Rainforest Foundation UK News
Read all about it! Voices Autumn 2012
Grab your copy of this edition of Voices, our quarterly newsletter, hot off the press today!
Bringing you our pick of developments set to impact the rainforest's people and resources, our line-up of events over the next few months and celebrating some of your fundraising success stories.
Sign up to secure a place now and Run for the Rainforest in the 2013 Virgin London Marathon! We still have a limited number of places available!
The Rainforest Foundation UK will have a team of 15 Golden Bond runners in the 2013 race and we are still accepting applications.
If you want to join the team of runners for the race on April 21st, 2013, you can email email@example.com or give us a call on +44 (0) 207 485 0193 and we will send you an application form and info pack to get you off and running!
RFUK’s work in Peru- achievements and challenges
Read our new briefing on RFUK’s programme in Peru! In 2009 we launched a project with our partner, the Central Ashaninka del Río Ene (CARE), to support indigenous Ashaninka populations in the Peruvian Amazon to defend their rights and protect their forest. Our work has focussed on four areas:
- Indigenous participation in management of natural protected areas
- Territorial security, forest resource use and tackling the negative impacts of logging
- Small scale cocoa production to improve the wellbeing of Ashaninka families
- Defending Ashaninka lands from large scale infrastructure projects
Weatherman Michael Fish is marking the 25th anniversary of the 1987 storms by encouraging more people to plan for the unexpected and make sure they have a Will.
“What I’ve learned from my years of forecasting is that however prepared you are, the weather can still be unpredictable.” says Michael. “Life’s a bit like that too, that’s why we’re encouraging people to make sure they’ve got their Will sorted.”
Writing a Will is one of the most important decisions you will ever make. What’s more, it’s a lot more affordable and straightforward than you may think.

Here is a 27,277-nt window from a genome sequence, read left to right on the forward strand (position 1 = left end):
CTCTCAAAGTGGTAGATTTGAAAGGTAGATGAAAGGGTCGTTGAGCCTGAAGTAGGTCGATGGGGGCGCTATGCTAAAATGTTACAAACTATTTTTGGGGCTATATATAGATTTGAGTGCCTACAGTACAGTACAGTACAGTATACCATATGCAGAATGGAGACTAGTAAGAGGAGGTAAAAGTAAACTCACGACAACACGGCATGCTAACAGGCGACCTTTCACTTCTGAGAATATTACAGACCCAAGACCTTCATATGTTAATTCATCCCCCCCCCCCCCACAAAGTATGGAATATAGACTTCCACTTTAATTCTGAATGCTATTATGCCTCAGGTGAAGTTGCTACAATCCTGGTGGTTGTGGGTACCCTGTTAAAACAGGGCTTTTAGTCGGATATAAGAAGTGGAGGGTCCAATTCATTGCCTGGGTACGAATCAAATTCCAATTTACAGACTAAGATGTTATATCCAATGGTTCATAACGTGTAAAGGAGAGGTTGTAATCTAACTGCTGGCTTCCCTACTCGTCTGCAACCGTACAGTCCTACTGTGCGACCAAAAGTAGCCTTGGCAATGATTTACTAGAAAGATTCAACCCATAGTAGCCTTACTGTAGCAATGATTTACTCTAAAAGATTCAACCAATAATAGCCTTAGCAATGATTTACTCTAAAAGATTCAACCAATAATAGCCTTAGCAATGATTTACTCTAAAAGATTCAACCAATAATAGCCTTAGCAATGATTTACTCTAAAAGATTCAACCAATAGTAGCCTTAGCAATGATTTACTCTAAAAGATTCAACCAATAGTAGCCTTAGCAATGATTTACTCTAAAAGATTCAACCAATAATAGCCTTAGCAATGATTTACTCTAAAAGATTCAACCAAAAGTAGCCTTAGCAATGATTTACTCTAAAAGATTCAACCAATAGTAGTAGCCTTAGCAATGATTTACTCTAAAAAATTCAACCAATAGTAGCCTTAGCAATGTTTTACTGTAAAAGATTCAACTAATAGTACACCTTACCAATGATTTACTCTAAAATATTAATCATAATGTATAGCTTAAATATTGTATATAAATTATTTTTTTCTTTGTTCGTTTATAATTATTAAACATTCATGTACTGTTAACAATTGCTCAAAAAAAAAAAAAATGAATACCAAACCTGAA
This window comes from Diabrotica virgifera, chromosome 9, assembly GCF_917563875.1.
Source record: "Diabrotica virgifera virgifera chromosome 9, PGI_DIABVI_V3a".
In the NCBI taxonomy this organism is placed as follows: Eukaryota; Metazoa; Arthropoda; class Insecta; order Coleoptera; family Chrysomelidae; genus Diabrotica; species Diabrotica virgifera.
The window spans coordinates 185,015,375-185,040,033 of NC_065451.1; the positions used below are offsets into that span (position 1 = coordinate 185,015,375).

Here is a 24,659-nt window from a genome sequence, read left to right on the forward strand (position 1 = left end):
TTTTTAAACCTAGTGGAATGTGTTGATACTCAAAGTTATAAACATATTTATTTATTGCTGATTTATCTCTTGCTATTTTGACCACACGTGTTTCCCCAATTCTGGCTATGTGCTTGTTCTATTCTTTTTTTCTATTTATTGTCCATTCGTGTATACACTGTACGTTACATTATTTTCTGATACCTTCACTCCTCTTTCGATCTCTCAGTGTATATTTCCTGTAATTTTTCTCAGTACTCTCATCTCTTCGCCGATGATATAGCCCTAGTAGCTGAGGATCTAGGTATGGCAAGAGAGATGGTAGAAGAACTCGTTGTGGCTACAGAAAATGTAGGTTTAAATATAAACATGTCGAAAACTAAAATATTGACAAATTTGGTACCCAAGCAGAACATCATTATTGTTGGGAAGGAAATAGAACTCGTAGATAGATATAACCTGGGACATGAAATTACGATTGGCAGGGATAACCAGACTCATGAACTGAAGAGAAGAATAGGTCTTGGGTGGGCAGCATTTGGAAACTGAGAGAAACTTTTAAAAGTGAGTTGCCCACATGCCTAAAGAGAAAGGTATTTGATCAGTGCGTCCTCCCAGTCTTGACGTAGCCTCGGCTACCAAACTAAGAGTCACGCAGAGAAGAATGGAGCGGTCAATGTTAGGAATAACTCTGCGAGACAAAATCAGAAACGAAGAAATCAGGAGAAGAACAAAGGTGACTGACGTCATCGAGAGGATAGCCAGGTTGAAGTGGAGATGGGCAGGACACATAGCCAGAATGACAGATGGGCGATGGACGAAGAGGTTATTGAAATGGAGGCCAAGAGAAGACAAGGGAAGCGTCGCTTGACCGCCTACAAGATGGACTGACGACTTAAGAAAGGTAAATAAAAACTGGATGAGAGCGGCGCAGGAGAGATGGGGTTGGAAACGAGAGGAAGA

Click here for details on RFUK supporter discounts on will writing.
As a charity working to protect rainforests we generally discourage the use of paper where possible. However, paper can be a very powerful thing.
In fact, without it much of the Rainforest Foundation UK’s work could not continue. It might be a signature on a petition, a cheque to support our work or a pledge in your Will that, after taking care of loved ones, helps to ensure the future of rainforests.
An impressive 75% of the UK population supports a charity in their lifetime, yet only 7% actually leave a charitable gift in their Will. Despite being such an important piece of paper, only 40% of the UK population has a Will at all.
This week is Remember A Charity Week, the UK’s largest cross-charity campaign to highlight the importance of gifts left to charities in Wills.
We’re not asking for a donation, we’re simply asking people to think about us and hopefully, when the time is right, after taking care of their loved ones, they’ll remember us in their Will and help our work to live on.
The Rainforest Foundation UK is a relatively small charity in comparison to many of the recipients of charity legacies. This means that donations and gifts in Wills make an even bigger impact to our work protecting rainforests. With smaller overheads and running costs than many larger charities we can ensure that a greater percentage of your gift is spent where it’s needed most.
Whatever the amount, we’re extremely grateful for any gift that has been left to us, as it will ensure the protection of rainforests and the rights of rainforest communities for many years to come.
See how a gift in your will can make a difference here
RFUK research in Republic of Congo reveals vulnerability of indigenous forest communities to climate change
Forest communities in the Congo Basin, the second largest rainforest in the world, are already experiencing the impacts of climate change and are likely to be among those hardest hit, RFUK field research in the county has documented.
RFUK travelled to the remote northern province of Likouala, in the Republic of Congo, in July 2012, to carry out research on the impacts of climate change on indigenous forest communities alongside Congolese NGO, Forum pour la Gouvernance et les Droits de l’Homme (FGDH), and partners from indigenous peoples organisations. RFUK spent nine days in the community of Boucy Boucy in northern Republic of Congo working with the 200-person strong community of Bayaka forest peoples.
The research is part of a regional study, also being carried out in Kenya and Nambia. RFUK is heading up the research in the Republic of Congo with local NGOs and indigenous peoples organisations. The goal of the research is to analyse and document how indigenous peoples in Africa are affected by climate change and identify strategies that could minimize its adverse impacts.